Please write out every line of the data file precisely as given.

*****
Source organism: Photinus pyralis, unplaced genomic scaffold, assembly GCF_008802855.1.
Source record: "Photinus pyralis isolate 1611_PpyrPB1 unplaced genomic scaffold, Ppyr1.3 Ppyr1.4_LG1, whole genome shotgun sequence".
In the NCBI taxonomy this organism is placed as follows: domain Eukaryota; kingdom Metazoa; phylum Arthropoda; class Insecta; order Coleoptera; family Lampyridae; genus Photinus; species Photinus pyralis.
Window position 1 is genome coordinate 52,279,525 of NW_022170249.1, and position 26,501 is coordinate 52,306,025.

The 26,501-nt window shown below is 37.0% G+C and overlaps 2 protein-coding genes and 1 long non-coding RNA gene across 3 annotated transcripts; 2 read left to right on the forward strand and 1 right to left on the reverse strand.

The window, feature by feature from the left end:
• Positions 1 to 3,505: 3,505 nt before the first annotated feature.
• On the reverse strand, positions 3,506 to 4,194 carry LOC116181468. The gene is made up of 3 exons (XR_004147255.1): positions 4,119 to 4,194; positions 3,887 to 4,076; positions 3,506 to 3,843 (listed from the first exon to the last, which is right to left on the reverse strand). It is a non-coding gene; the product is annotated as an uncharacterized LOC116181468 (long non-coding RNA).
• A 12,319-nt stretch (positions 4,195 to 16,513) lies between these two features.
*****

Source organism: Photinus pyralis, unplaced genomic scaffold, assembly GCF_008802855.1.
Source record: "Photinus pyralis isolate 1611_PpyrPB1 unplaced genomic scaffold, Ppyr1.3 Ppyr1.4_LG1, whole genome shotgun sequence".
In the NCBI taxonomy this organism is placed as follows: domain Eukaryota; kingdom Metazoa; phylum Arthropoda; class Insecta; order Coleoptera; family Lampyridae; genus Photinus; species Photinus pyralis.
Window position 1 is genome coordinate 52,279,525 of NW_022170249.1, and position 26,501 is coordinate 52,306,025.

The 26,501-nt window shown below is 37.0% G+C and overlaps 2 protein-coding genes and 1 long non-coding RNA gene across 3 annotated transcripts; 2 read left to right on the forward strand and 1 right to left on the reverse strand.

The window, feature by feature from the left end:
• Positions 1 to 3,505: 3,505 nt before the first annotated feature.
• On the reverse strand, positions 3,506 to 4,194 carry LOC116181468. The gene is made up of 3 exons (XR_004147255.1): positions 4,119 to 4,194; positions 3,887 to 4,076; positions 3,506 to 3,843 (listed from the first exon to the last, which is right to left on the reverse strand). It is a non-coding gene; the product is annotated as an uncharacterized LOC116181468 (long non-coding RNA).
• A 12,319-nt stretch (positions 4,195 to 16,513) lies between these two features.